A brisk trot through town, giving us a chance to enjoy the sunny morning, to a cookery class at l’Atelier des Chefs. If I’d been planning the day myself, there’s absolutely no way I’d have been involved in cooking my own lunch, but if you are the sort of person who enjoys casual classes and an introduction to local produce a
nd flavours, you might want to look into a session here. (L’Atelier also runs classes in London and many other cities – check their UK website for details.) Divided into groups of four and clad in very swanky Eurostar-branded aprons, we had a quick drink in a room full of kitchen equipment for sale. Once in the kitchen, we were talked through the preparation of tiramisu made with speculoos, the delicious caramel and cinnamon biscuits you’ll find served alongside coffee in these parts; then we prepared cod flambéed in honey and fleur de bière, a hoppy, floral eau de vie distilled from beer. A pleasant but not fabulous meal (the honey/fleur de bière sauce made for a very unbalanced, candied flavour profile which doesn’t sit well with cod) – and once we were perched on stools to eat our meal at a table surrounded by shelves and shelves of more expensive merchandise, I found myself wishing we’d gone to L’Huîtrière in the old town instead. But I am an avowed grump who does a lot of cooking – as you are doubtless of a sunnier disposition, your mileage may vary.

We were met at Le Capsule (25 Rue des 3 Molettes), a fantastically atmospheric little bar full of French emo kids, by Aymeric Gillet-Chevais, the president and founder of ATPUB, the French version of CAMRA. Down in the damp (and very dark, so I’m showing you a picture of the town square instead) cellar, he talked us through French beer culture, and told us about the different producers. The bar is not tied to a specific brewery (unlike a shocking 99% of French bars), so you’ll find 130 beers on the list from minuscule breweries, many very close to Lille itself. We worked our way through four beers; I particularly liked Page 24, from a small brewery 35km outside the city. Chicory is a common addition to northern French beers, says Aymeric, who must have France’s very best name; and this blonde beer packs a bitter punch, rounded off with a lovely coriander nose. Four local cheeses from Philippe Olivier (3, Rue Curé St Etienne) were served too, and it is to my eternal misery that a family emergency had closed the shop for the afternoon, because I would have murdered for a slab of the Maroilles we ate to take home.

We had about twenty minutes before having to dash for the train, so I visited La Capsule’s sister shop, l’Abbaye des Saveurs and stocked up on beers and some other local goodies. Happily for all those of us in the EU, the shop also has an e-commerce arm. Homeware shops, cookware shops and delicatessens proliferate all the way round the old town, so you should be able to find some foodie bits and pieces to take home (save this for the end of the afternoon – if you’re only around for a day, you’ll be doing a lot of walking and this is no fun with four litres of beer, a camera and a bushel of macarons in your bag) no matter how little time you have.

You’ll find more about the day on the blogs listed at the top of the post, and video and more pictures have been unleashed on the Internet by the Little Break Big Difference ladies. I have to admit, I’m not too sure what went on on the train on the way home. I fell asleep.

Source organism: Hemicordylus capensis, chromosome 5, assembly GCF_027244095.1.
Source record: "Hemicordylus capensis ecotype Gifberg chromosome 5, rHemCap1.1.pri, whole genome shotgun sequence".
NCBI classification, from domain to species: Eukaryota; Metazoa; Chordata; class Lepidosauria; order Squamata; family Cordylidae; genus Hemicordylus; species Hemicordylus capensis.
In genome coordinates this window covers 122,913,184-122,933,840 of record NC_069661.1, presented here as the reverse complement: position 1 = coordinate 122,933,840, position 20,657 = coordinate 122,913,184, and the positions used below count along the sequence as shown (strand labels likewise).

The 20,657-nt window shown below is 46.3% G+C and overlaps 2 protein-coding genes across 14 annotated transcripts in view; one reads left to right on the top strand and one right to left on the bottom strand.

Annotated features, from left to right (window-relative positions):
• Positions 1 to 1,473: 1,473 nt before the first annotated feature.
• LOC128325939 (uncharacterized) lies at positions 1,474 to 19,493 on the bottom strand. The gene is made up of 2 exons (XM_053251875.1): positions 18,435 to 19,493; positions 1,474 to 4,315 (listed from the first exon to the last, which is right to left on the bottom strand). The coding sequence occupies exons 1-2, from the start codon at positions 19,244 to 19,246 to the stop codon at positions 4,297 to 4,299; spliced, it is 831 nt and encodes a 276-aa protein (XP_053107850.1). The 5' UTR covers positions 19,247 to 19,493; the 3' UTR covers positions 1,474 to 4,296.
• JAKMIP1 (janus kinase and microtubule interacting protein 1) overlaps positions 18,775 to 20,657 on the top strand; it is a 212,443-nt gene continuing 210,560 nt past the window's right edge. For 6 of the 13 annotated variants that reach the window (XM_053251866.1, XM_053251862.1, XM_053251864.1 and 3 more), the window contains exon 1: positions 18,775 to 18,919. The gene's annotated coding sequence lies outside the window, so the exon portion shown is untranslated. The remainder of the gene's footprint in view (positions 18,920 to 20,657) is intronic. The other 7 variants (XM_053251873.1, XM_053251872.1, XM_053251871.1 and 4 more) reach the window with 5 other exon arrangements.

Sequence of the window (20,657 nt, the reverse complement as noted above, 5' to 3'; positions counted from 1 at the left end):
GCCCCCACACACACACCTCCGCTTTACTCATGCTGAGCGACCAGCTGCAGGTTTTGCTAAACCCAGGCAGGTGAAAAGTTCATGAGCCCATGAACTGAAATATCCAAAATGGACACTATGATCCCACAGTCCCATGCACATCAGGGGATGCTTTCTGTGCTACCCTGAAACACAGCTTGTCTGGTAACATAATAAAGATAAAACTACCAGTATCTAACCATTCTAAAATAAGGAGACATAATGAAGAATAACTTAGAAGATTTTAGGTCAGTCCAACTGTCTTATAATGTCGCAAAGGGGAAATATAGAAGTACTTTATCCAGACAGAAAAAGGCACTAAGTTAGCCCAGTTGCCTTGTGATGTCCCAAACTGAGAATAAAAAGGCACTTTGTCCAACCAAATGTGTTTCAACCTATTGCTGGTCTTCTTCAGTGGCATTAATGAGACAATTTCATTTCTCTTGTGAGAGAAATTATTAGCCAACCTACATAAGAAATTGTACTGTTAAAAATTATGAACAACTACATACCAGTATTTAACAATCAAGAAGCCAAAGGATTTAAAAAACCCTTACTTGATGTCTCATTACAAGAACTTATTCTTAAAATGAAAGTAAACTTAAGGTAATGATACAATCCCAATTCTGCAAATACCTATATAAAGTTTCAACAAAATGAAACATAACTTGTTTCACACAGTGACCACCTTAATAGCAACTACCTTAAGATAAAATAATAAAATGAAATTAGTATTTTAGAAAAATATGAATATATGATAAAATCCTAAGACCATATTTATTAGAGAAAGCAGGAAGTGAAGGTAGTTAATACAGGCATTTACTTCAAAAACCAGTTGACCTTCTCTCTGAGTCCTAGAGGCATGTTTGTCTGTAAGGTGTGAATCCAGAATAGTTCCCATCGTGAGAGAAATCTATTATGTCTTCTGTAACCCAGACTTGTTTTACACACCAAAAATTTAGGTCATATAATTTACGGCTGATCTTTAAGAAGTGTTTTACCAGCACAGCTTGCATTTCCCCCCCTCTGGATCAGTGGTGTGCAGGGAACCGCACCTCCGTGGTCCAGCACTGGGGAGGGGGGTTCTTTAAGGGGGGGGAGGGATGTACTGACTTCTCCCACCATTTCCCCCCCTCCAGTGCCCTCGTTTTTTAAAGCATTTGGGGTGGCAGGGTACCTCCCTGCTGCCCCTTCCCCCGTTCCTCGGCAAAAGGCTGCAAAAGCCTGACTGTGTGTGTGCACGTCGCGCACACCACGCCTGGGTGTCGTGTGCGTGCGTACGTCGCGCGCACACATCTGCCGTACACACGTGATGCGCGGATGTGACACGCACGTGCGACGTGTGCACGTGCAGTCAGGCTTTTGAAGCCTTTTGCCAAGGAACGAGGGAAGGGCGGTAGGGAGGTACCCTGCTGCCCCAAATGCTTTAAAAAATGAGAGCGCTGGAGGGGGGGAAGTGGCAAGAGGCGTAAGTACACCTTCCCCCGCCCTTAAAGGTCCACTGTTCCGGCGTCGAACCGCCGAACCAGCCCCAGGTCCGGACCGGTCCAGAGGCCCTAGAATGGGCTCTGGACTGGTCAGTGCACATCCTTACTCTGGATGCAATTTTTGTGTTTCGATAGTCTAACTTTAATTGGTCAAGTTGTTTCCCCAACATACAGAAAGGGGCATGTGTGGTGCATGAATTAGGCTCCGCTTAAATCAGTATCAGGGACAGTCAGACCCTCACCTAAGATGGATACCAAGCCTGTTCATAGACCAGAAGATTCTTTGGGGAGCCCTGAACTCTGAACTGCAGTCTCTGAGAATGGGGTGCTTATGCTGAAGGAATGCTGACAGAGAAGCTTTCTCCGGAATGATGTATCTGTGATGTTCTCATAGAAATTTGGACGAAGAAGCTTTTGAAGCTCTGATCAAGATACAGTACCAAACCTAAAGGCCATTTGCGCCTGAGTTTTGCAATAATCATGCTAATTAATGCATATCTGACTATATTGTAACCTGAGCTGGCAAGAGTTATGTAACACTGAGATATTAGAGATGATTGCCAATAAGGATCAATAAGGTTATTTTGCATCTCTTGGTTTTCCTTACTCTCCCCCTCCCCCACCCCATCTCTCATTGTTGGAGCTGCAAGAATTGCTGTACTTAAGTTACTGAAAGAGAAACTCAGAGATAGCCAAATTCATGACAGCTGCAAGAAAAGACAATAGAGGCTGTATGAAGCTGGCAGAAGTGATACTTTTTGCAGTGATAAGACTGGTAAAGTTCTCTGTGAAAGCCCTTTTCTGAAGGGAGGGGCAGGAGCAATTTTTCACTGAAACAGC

Plevna, Tampere, Finland

I’ve just spent a few glorious computer-free days in Tampere, about 200 miles north of Helsinki. The snow is deep, the sausages are plentiful, and the best of the local beer is flavoured with birch tar.

Tampere, like most Finnish cities outside Helsinki, has surprisingly few Finnish restaurants. Every other restaurant seems to be a burger place or a kebab shop. Our flight got in very late, and the only open restaurant in our hotel was Amarillo (every Finnish town has a branch of Amarillo – some have two), a Finno-Tex-Mex. Remarkable stuff, like nachos made by people from the Frozen North who appear to have seen a picture of some nachos once upon a time. They came with bits of smoked Finnish sausage, smetana and soft Finnish cheese. Surprisingly tasty, but not nachos like you’ve ever seen them.

Happily for those looking for honest Finnish stodge that hasn’t been interpreted through a Mexican filter, Plevna, a microbrewery in an old cotton mill by the city’s rapids (incidentally, this was the first building in the Nordic countries to be lit by electric light back in 1882), produces some seriously stodge-tastic drinking food and some breathtakingly good beers. We’ve suggested to them that they send a couple of barrels to this year’s Cambridge Beer Festival. You’ll find local favourites like perry, cider and sparkling mead on the drinks list, along with light-(ish) choices like wheat beers and pilsners. Things start to get seriously, seriously good with the stouts, porters and syrupy dark lagers, which seem perfectly adapted for a cold, snowy Finnish March. There’s a long list of hearty, beer-friendly food like reindeer steaks, sausages, pork knuckles and rostis with mushroom sauces.

Each of the menu items has a little number at the top, indicating which of the beers on the list will be best alongside it. Portions are enormous – the Hop Grower’s Board (the bock is recommended with this starter) here, with rolls of smoked ham and beef, a local garlic brie, creamy prawn tartare, pate and lovely sweet Finnish pickled cucumber is meant to be for one person. We split it between two. A goat’s cheese salad arrived for one of the friends we were dining with. It was a bowl of salad about the size of his head with a whole, hand-sized grilled cheese perched on top.